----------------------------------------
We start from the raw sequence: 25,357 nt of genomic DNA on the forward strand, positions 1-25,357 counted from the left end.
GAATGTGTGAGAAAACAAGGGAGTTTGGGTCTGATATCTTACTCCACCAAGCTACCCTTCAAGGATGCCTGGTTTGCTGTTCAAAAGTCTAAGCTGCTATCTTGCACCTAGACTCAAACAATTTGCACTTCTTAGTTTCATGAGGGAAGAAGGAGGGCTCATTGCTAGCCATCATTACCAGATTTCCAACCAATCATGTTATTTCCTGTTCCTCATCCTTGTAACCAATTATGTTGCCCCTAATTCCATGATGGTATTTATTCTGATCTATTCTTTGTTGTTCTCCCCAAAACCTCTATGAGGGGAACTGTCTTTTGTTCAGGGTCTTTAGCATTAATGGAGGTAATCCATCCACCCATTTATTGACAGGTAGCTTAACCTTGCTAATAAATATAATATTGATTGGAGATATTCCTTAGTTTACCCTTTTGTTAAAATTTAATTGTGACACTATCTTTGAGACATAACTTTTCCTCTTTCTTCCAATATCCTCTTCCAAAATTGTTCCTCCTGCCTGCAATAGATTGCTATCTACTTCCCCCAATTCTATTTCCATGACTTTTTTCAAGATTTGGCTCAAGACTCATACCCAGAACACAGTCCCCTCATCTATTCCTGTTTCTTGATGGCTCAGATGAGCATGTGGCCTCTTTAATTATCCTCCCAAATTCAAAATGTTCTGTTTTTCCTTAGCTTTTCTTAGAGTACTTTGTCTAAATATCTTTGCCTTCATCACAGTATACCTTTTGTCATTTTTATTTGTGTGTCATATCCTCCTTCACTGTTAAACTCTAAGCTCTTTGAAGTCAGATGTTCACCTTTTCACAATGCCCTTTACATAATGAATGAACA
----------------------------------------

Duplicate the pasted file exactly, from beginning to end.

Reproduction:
We start from the raw sequence: 25,357 nt of genomic DNA on the forward strand, positions 1-25,357 counted from the left end.
GAATGTGTGAGAAAACAAGGGAGTTTGGGTCTGATATCTTACTCCACCAAGCTACCCTTCAAGGATGCCTGGTTTGCTGTTCAAAAGTCTAAGCTGCTATCTTGCACCTAGACTCAAACAATTTGCACTTCTTAGTTTCATGAGGGAAGAAGGAGGGCTCATTGCTAGCCATCATTACCAGATTTCCAACCAATCATGTTATTTCCTGTTCCTCATCCTTGTAACCAATTATGTTGCCCCTAATTCCATGATGGTATTTATTCTGATCTATTCTTTGTTGTTCTCCCCAAAACCTCTATGAGGGGAACTGTCTTTTGTTCAGGGTCTTTAGCATTAATGGAGGTAATCCATCCACCCATTTATTGACAGGTAGCTTAACCTTGCTAATAAATATAATATTGATTGGAGATATTCCTTAGTTTACCCTTTTGTTAAAATTTAATTGTGACACTATCTTTGAGACATAACTTTTCCTCTTTCTTCCAATATCCTCTTCCAAAATTGTTCCTCCTGCCTGCAATAGATTGCTATCTACTTCCCCCAATTCTATTTCCATGACTTTTTTCAAGATTTGGCTCAAGACTCATACCCAGAACACAGTCCCCTCATCTATTCCTGTTTCTTGATGGCTCAGATGAGCATGTGGCCTCTTTAATTATCCTCCCAAATTCAAAATGTTCTGTTTTTCCTTAGCTTTTCTTAGAGTACTTTGTCTAAATATCTTTGCCTTCATCACAGTATACCTTTTGTCATTTTTATTTGTGTGTCATATCCTCCTTCACTGTTAAACTCTAAGCTCTTTGAAGTCAGATGTTCACCTTTTCACAATGCCCTTTACATAATGAATGAACA